Despite the risk of late complications, endoscopic stenting is being used in the effective palliation of malignant colonic obstruction. Stents inserted for palliation remain open until the death of the patient due to disease progression thus providing intestinal passage, and constitutes an acceptable level of quality of life. All stent related complications in our series were observed in patients undergoing palliative stent insertion. The lack of complications in patients who were stented for bridge-to-surgery and who underwent elective surgery suggested that these patients were prepared rapidly and had the stents for a shorter time. The stent related perforation rate is reported to be 3.8% in the literature, and the stent migration rate as 11.8% (8). In our cases, perforation during the procedure did not occur in any patient, but one patient developed colon perforation five days after the procedure due to the stent. Our stent migration rate was 3.8%, with a case of stent migration and two cases of stent falling; our complication rate is consistent with rates reported in the literature. The rate of bleeding following endoscopic stent placement is stated to be less than 5% (17, 18). Although the mechanism of post-stent bleeding is not well defined in the literature, it is often reported to occur weeks after stent insertion. As a possible mechanism, it is stated that sharp edges of the metal stent cause mucosal erosion and ulcer formation, therefore leading to bleeding, and that most of these bleeding stopped spontaneously (19). In our series, three patients who were re-admitted due to rectal bleeding 7 to 10 days after stent placement had a history of ischemic heart disease and anticoagulant therapy use. Such cases may be related to stent related mucosal erosion or it can be considered that anticoagulant therapy facilitated the bleeding.

Given that colonic stents have been used for approximately 10 years, it is reasonable to think that as the learning curve improves the success and complication rates will improve (5).

An emergent surgical procedure for acute colonic tumor obstruction will add a high mortality risk to the patient, as well as leading to creation of a stoma. Colonic stent placement is a minimally invasive and safe method with decreased cost and mortality due to a decrease in stoma requirement by 83% (3). Moreover, endoscopic stenting enables clinical staging of the disease and allows performing the planned radical surgery in one session.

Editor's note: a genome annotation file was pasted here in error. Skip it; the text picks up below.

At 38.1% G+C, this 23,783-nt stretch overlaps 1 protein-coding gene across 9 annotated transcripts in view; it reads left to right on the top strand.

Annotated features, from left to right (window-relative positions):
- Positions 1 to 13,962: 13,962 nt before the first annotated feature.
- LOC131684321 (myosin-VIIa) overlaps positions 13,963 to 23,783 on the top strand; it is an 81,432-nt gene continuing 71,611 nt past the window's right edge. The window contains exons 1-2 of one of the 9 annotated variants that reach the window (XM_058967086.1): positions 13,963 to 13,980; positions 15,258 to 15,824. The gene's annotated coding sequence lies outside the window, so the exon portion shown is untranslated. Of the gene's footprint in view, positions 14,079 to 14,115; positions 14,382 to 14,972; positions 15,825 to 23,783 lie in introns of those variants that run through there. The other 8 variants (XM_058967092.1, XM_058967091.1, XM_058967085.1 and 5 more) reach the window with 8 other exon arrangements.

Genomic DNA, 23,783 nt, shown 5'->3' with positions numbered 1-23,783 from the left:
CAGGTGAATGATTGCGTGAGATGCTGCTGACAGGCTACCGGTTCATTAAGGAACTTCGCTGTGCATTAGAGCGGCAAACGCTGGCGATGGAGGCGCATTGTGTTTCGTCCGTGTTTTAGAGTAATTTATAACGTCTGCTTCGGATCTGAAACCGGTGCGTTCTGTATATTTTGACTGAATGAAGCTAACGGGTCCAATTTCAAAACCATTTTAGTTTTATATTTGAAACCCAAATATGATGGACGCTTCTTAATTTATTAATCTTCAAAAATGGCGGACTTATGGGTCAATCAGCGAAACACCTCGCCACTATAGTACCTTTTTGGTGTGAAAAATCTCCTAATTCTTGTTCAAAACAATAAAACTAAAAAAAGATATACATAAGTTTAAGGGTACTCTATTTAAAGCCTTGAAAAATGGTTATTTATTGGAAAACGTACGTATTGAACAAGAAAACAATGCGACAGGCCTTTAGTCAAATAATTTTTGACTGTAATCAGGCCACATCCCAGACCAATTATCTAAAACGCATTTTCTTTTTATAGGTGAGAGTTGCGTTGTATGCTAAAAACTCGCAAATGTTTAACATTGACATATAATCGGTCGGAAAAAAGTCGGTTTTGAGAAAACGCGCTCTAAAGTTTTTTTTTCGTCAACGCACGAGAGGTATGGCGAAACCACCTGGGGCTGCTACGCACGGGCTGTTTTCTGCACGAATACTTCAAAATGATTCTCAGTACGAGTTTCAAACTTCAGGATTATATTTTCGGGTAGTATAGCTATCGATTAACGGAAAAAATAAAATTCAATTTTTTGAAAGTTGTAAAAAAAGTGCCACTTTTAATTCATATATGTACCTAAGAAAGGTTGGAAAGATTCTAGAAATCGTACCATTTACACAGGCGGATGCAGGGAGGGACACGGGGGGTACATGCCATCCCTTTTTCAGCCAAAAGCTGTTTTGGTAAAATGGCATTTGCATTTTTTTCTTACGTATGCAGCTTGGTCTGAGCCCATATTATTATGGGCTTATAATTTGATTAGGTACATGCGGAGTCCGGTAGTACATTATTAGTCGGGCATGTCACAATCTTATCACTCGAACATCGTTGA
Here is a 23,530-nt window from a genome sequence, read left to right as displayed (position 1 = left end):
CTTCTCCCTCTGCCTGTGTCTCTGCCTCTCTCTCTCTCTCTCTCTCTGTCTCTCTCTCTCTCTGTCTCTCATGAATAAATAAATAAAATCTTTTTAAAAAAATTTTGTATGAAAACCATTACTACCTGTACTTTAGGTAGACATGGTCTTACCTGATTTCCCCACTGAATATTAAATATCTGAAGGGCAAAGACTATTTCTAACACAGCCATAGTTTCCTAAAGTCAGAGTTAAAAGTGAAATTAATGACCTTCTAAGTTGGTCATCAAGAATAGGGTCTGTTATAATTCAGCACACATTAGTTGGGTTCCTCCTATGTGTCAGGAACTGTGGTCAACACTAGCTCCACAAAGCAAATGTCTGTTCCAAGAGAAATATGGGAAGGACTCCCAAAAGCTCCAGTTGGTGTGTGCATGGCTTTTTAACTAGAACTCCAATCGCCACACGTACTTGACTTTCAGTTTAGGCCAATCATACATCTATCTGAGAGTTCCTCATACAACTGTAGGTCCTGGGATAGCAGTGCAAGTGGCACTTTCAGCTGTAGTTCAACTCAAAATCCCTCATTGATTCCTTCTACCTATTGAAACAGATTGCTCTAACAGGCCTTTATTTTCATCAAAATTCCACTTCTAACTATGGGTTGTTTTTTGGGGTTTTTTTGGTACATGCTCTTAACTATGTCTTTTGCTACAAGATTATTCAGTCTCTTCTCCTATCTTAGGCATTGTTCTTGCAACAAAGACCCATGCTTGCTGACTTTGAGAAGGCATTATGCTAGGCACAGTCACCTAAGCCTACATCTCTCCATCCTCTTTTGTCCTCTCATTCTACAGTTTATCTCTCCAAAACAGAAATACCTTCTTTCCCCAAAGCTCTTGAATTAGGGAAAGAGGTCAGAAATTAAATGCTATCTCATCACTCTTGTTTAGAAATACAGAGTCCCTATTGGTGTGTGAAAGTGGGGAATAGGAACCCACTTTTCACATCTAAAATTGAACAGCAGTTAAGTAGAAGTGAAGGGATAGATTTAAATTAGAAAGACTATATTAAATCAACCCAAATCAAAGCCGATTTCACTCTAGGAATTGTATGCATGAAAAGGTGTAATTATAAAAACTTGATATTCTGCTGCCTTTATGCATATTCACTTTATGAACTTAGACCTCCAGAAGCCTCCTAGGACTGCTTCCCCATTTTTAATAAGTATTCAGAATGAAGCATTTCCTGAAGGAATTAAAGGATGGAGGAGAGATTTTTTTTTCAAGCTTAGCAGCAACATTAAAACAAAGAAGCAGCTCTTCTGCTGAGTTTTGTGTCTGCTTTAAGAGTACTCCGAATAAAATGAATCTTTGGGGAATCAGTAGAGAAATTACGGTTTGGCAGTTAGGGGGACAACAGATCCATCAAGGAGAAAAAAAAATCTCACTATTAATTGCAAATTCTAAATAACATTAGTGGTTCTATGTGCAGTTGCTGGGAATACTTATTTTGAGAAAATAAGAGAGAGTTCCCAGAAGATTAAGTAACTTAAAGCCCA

This study aimed to emphasize that colonoscopic stent placement is a safe and effective treatment method for malignant colorectal obstruction. It is obvious that the procedure-related serious complications rates reported in the literature are relatively low than the morbidity and the mortality rates of emergent surgical procedures. Our study provides additional information that supports current data related to endoscopic stenting in the treatment of acute colonic obstruction due to a tumor. However, the weakness of our study is its retrospective nature. Prospective, randomized studies including more cases will be of great benefit.

Ethics Committee Approval

Ethical approval has not been received in this study, which was designed retrospectively by scanning open access patient data in computer in general surgery clinics.

Peer Review

Externally peer-reviewed.

Author Contributions

Concept - B.G., E.K.G., İ.E.A.; Design - B.G., E.K.G., H.B.; Supervision - H.B.; Funding - B.G., E.K.G.; Materials - B.G., E.K.G.; Data Collection and/or Processing - B.G., E.K.G.; Analysis and/or Interpretation - B.G., E.K.G., İ.E.A., K.B., H.B.; Literature Review - B.G., E.K.G., H.B.; Writer - B.G., E.K.G.; Critical Review - B.G., E.K.G., İ.E.A., K.B., H.B.; Other - B.G., E.K.G.

Conflict of Interest

No conflict of interest was declared by the authors.

Financial Disclosure

The authors declared that this study has received no financial support.